The Ancient Greek philosophers were the first to put this notion of an ‘essence’ on a firm philosophical footing. Plato with his doctrine of the 'Forms’ argued that each thing in nature corresponds more or less to a non-temporal, non-spatial archetype, or template of which it is a more or less dim reflection or approximation. The form of the daisy or sheep or lion or man is a perfect, abstract ‘idea’ of everything that is implied in the generic word, the form of man is the perfect abstract conception of everything that is implied in the notion ‘man’ and is also a definition of the best possible attributes of the human. Plato’s forms define everything in nature according to their best possible state and therefore carry moral worth as a sort of ideal to which everything can be understood as approximating or striving, or from which everything can be thought of as a falling short. So for example, we, as individual humans may be striving to be perfect, but we are actually degenerate failures.

Thus Plato’s universe is structured according to a fund of ideal templates that define the best possible conception of whatever it is we happen to be talking about. And all real things within our experience fail to make the grade. There is nevertheless in his system a role for everything and everything has its role. This role is intrinsic to the structure of the universe, for all the individual forms are, as it were, gathered together within one dominant form called the ‘Form of the Good’ which is understood as organising and co-ordinating the entire universe as a sort of ideal to which the whole order of nature incessantly strives. So the universe and everything in it has a goal.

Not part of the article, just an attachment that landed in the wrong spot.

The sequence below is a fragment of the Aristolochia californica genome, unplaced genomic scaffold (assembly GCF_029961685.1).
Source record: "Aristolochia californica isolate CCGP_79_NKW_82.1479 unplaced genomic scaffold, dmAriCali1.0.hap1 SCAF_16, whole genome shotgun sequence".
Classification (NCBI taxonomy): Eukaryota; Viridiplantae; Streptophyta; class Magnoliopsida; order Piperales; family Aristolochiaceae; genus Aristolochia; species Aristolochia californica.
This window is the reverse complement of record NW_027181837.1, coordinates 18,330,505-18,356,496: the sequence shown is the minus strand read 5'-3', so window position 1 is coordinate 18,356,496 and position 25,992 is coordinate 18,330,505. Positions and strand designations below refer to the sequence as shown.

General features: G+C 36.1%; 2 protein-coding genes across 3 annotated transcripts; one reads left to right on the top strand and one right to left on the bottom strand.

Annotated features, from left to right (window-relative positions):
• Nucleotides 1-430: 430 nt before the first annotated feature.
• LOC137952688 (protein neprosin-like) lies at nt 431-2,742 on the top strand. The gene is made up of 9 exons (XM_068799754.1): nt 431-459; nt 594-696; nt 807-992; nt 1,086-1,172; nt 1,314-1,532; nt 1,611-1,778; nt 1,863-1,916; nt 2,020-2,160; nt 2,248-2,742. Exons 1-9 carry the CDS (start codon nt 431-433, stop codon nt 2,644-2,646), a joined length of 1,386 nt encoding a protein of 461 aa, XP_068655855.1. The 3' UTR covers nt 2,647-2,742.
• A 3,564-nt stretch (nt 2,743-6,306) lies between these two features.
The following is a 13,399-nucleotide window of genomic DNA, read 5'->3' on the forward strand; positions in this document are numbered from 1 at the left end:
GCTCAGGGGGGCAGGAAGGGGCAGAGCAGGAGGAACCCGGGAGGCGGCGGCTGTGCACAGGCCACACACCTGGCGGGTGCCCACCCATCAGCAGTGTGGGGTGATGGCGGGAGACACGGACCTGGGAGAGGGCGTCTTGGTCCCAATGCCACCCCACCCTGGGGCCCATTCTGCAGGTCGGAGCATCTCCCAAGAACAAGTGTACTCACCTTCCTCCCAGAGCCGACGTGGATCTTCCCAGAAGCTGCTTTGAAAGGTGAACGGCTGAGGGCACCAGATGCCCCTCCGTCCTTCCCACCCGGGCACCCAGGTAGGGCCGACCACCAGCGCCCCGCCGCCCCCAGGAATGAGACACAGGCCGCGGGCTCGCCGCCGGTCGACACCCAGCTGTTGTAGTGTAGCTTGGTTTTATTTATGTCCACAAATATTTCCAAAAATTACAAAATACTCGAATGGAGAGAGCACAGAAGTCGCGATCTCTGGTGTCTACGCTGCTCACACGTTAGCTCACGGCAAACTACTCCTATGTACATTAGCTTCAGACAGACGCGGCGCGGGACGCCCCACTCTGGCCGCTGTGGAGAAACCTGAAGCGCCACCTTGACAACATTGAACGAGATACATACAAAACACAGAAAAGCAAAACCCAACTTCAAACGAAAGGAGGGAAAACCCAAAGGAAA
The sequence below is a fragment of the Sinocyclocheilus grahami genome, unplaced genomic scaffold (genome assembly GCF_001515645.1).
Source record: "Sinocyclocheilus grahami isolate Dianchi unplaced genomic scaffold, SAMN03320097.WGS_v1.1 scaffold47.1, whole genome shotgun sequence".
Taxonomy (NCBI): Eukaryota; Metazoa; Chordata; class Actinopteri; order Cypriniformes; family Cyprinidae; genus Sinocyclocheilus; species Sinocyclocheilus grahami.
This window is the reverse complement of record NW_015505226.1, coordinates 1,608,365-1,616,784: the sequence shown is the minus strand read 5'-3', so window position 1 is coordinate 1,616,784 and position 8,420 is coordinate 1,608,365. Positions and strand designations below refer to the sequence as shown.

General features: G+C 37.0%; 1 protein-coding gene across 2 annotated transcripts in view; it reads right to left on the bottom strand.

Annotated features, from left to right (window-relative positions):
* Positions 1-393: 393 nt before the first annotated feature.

Man, in Plato’s system, therefore has a definite role allotted him within all this striving. His role is to conform himself as closely as possible to his form, his essence, by means of a disciplined exercise of reason that leads, ultimately, to an understanding of the form of the good. This means that the nature of human life and the nature of the universe are in close harmony. As in Stuart Kauffman’s vision of nature, Plato’s man is ‘at home’ in the universe, though the similarity does not go much further than that. In Plato’s philosophy, a human being’s job is clear-cut – a little too clear-cut for some: he has to develop those portions of himself that are the ‘best’ aspects of his nature, i.e. his intellect, his reason, his understanding. He has to do this because he is conforming himself ever more closely thereby to his form, that is to say to the set of characteristics that would constitute his most noble realisation. Any departure from the ideal is a moral failing.